The Senate voted unanimously Thursday to end the ability of VA to cover-up for negligent VA doctors terminated for medical malpractice.
The legislation, the Department of Veterans Affairs Provider Accountability Act (S. 221), is aimed directly at doctors who are fired for making medical mistakes when treating veterans.
Some bad doctors who lost their jobs due to malpractice will not be able to reach a settlement with the agency to cover-up mandatory reporting as a term of the settlement. Previously, some physicians were able to reach a settlement with the agency where the agency would not report wrongdoing.
The failure to report would allow those bad physicians to get jobs at unsuspecting hospitals. Now, VA will still be required to report bad doctors rather than allowing a cover-up.
GAO Report Forced Issue Public
The GAO published a scathing report in 2017 confirming what most people knew, VA does not regularly report its negligent doctors where the negligence was so bad that it resulted in termination.
“Without documentation and timely reviews of providers’ clinical care, VAMC officials may lack information needed to reasonably ensure that VA providers are competent to provide safe, high quality care to veterans and to make appropriate decisions about these providers’ privileges,” GAO said.
At the time, VA promised to clean up its own backyard, but after years of toothless promises, Congress had enough. In 2017, VA promised to take corrective action and clarify that certain agreements to conceal bad acts by terminated doctors were illegal. But Congress chose to act rather than solely rely on the agency to police itself.
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Negligent VA Doctors Clean Up Not Enough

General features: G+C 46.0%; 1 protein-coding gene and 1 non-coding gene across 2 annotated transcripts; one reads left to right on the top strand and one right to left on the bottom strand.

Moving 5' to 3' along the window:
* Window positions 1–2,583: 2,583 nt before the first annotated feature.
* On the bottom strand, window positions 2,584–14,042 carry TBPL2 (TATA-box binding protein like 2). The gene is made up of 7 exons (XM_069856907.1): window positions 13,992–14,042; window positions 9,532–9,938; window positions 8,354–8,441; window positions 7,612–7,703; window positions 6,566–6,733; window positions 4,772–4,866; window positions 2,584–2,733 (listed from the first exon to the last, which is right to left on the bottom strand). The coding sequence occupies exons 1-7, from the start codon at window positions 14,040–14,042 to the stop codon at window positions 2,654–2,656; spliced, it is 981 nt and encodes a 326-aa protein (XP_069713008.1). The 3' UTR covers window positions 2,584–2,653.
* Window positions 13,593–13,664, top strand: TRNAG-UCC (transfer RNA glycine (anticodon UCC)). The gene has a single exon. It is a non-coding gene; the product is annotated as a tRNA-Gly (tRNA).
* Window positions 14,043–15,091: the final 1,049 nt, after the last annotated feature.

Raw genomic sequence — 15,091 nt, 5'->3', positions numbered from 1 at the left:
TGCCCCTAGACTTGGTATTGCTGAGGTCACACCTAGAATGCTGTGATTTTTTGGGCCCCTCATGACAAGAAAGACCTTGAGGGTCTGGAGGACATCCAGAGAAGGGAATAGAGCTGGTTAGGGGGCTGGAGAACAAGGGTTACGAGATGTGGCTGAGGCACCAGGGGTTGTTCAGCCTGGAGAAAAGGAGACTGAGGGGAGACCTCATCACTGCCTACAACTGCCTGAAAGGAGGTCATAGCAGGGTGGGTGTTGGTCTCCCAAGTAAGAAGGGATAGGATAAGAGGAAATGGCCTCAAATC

Finally, two years later, Congress seems to be wising up to how the agency whitewashes scandals within the Veterans Health Administration.
“VA has made attempts to correct this on their own, but I believe strict guidelines must be implemented to assure our veterans they are receiving the highest quality of care,” Sen. Joe Manchin, D-W.Va., who co-sponsored the bill, said in February when unveiling it.
Sen. Cory Gardner, R-Colo, introduced the legislation but qualified it by asserting the legislation is only aimed at a small number of VA doctors.
“The vast majority of VA employees and medical providers provide exceptional care to our veterans and we are grateful for their service,” Gardner said. “However, there is no excuse for allowing certain medical providers with a history of committing major medical errors to continue putting other patients at risk. We owe every single veteran the best possible care, and we can only provide that care with increased accountability.”
America may now know about negligent VA doctors and the extent of the problem.
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Congress Takes Off Gloves
It only took hundreds of veterans dying starting with the Phoenix VA waitlist scandal, and six more years of failing to satisfactorily clean up its act for Congress to take action.
Now, hopefully, VA will no longer be able to agree to settlements that conceal “serious medical error” or deviations from the minimum “standards of clinical practice.” Adverse actions will now be required to be reported to the state licensing boards and the National Practitioner Data Bank.
Officials generally rarely if ever would report to state boards and the national data bank whenever privileges would be revoked due to negligence.
What About VA Whistleblowers?
That is unless the point of the report is retaliation against a whistleblower says Jacqueline Garrick, founder of Whistleblowers of America.
“However, VA has been known to trump up accusations against doctors and other medical professionals when they have reported medical errors, substandard care, and corruption,” said Garrick in response to the announcement.
“Once reported to the NPDB or other licensing entity, there is no expungement so careers are ruined and veterans are harmed by bystanders not willing to risk making disclosures.”
Garrick tempers the excitement about the legal change calling for Senate to add a higher level review in instances where “the physician has previously reported the hospital.”
Given how the agency is evolving, it makes sense for a review to be added to avoid instances where agency officials do engage in retaliation. All too often, we see the agency hide their questionable motives behind obligations, and a review would allow some layer of protection for legitimate whistleblowers.